And the losers? Well, this column is not usually an emotional or even a warm-blooded one. It's dedicated to the same reasonable analysis that has carried the day. But forgive me if I shake free for a moment. The losers are the liars; the exaggerators; the crazies; the 'birthers'; the fabricators; the election buyers; the fantasists; the ranters and the ravers; the losers are, in a word, the haters (take a bow, Donald Trump). And the experts who refused to judge the numbers at face value - but saw instead what they wanted to see. Where is Dick Morris now? George Will? Karl Rove? Michael Barone? That 'expert' from unskewedpolls.com? Eating word pie, that's where.
We'll be talking about the future over the days to come - for Republicans; Democrats; and for the rest of us. Where are we going now? Well, and regular readers will know that I'm going to say this, great perils and dangers lie ahead.
But for now, I will leave you with words from President Obama's victory speech. It was a heady brew of that muscular American liberalism - with all its faults and flaws, its evasions and its limits - that President Kennedy also represented. And it contained the following tribute to that much-maligned concept, the idea of hope itself:
I have never been more hopeful about America. And I ask you to sustain that hope. I’m not talking about blind optimism -- the kind of hope that just ignores the enormity of the tasks ahead or the roadblocks that stand in our path. I’m not talking about the wishful idealism that allows us to just sit on the sidelines or shirk from a fight. I have always believed that hope is that stubborn thing inside us that insists, despite all the evidence to the contrary, that something better awaits us, so long as we have the courage to keep reaching, to keep working, to keep fighting.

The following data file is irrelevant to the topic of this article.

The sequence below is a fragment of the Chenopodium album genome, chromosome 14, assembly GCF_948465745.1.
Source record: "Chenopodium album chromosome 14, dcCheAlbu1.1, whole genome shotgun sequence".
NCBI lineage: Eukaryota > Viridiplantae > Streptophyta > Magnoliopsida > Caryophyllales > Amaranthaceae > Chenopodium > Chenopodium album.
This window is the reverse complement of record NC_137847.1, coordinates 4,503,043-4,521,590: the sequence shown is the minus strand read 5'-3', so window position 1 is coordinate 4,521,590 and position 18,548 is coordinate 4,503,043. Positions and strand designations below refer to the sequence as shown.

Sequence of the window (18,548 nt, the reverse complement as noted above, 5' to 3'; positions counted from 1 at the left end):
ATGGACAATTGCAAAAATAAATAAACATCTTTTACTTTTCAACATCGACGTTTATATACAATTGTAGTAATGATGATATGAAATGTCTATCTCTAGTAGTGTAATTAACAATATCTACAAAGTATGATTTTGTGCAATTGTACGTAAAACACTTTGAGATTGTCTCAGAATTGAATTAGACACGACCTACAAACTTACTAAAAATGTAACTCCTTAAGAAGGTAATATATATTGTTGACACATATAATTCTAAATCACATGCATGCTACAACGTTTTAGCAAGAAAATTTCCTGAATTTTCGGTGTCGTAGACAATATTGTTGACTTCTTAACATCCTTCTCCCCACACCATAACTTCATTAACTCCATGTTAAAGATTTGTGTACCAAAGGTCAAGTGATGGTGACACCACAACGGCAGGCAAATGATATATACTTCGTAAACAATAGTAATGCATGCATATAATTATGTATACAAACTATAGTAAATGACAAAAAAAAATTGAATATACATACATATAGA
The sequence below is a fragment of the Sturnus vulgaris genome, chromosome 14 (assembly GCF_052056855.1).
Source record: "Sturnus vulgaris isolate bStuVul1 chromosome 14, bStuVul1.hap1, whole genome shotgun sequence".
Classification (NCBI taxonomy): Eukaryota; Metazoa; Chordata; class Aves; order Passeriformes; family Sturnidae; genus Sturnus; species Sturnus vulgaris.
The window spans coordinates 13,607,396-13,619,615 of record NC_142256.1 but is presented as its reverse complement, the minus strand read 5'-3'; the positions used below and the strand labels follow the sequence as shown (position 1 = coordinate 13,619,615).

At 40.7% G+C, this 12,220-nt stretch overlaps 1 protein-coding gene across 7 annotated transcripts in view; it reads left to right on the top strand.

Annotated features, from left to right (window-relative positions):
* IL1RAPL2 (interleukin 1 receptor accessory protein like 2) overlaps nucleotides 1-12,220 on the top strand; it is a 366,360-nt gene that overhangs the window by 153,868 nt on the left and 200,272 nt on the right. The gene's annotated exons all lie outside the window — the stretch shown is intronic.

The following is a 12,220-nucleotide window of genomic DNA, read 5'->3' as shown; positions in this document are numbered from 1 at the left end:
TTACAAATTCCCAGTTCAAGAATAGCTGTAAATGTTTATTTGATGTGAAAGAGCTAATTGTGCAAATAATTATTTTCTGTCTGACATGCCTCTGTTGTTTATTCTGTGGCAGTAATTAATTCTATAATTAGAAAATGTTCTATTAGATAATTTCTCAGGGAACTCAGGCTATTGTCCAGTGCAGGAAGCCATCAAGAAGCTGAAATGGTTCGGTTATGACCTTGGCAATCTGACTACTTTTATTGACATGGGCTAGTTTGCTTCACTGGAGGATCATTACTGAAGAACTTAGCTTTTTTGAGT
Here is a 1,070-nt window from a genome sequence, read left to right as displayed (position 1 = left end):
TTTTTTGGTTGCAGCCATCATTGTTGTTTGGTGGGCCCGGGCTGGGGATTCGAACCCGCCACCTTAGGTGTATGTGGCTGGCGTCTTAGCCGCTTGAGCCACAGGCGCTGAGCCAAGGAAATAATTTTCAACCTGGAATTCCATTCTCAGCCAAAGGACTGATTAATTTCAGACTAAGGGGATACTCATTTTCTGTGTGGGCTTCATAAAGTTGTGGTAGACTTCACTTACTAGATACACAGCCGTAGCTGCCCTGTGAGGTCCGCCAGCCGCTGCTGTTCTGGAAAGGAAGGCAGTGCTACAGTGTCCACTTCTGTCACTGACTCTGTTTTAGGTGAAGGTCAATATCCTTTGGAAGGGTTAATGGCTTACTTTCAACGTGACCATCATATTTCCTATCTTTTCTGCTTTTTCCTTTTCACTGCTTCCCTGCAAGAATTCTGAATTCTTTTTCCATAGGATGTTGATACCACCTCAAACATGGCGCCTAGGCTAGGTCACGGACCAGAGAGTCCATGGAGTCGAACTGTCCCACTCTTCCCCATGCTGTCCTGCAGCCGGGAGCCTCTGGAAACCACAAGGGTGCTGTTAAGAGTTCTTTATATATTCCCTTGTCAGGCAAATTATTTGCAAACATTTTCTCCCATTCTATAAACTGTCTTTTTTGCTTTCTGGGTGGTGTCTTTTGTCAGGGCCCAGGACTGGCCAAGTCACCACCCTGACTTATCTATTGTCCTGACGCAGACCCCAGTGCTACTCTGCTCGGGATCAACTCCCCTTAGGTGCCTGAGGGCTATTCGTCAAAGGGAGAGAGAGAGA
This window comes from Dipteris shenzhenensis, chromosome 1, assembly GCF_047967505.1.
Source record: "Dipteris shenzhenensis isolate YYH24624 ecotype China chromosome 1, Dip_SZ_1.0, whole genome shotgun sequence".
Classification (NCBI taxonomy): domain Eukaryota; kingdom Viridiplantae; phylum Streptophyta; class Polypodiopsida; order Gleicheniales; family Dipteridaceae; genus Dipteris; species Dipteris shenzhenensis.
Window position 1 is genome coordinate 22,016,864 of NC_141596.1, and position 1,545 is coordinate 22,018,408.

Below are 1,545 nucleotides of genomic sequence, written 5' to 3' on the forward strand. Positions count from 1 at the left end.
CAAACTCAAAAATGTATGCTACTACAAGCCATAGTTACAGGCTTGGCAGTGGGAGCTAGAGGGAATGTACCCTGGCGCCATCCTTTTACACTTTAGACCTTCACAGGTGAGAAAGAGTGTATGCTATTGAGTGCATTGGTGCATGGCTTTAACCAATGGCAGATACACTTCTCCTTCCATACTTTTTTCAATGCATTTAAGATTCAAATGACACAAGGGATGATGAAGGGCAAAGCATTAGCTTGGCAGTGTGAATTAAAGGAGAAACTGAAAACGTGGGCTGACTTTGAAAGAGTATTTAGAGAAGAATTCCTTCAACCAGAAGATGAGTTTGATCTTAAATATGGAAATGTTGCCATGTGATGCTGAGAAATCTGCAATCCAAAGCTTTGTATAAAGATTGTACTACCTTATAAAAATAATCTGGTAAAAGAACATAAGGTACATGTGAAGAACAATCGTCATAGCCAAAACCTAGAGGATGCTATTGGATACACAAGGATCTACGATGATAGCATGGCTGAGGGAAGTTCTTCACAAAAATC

You know what? It's hard to summarise the United States of America more succinctly.
Monday, 5 November 2012
So after all the billions of dollars; all the debating; all the screaming and shouting and hating and fearing: it's nearly all over.
And it's time to make calls.Who's going to win?
Now, let me be absolutely clear: this column, were it to have a vote, would cast it enthusiastically for President Obama, a leader who has hauled the United States and the world back from the brink of an economic precipice. If you have a vote, and you're reading this in the United States, I would urge you in the strongest possible terms to go out and use it - and to back to incumbent.
But I think it'll be tight. Really, really tight. A squeaker. Choose whatever term you want - you get my drift.
Right now, President Obama has a 0.4 per cent lead in the Real Clear Politics average, a 1.2 per cent lead from the website Pollster, and a 0.7 per cent lead on the Talking Points Memo website. Those numbers are unlikely to change much as the last polls trickle in. How did Real Clear Politics do in 2004 and 2008? Well, they were 1.2 per cent adrift from the final gap in 2004, and they were 0.3 per cent 'wrong' in 2008. Pollster, by the way, was also 0.3 per cent off the final result in 2008. Really close; this time, that close to the gap between the candidates means that either could win the popular vote. Statistical guru Nate Silver gives the President an 86 per cent chance of winning that (statistician that I am at heart) I just can't square with this sort of uncertainty. Intrade punters, betting their own money, are saying 67 per cent right now, and somewhere between those figures might be about right.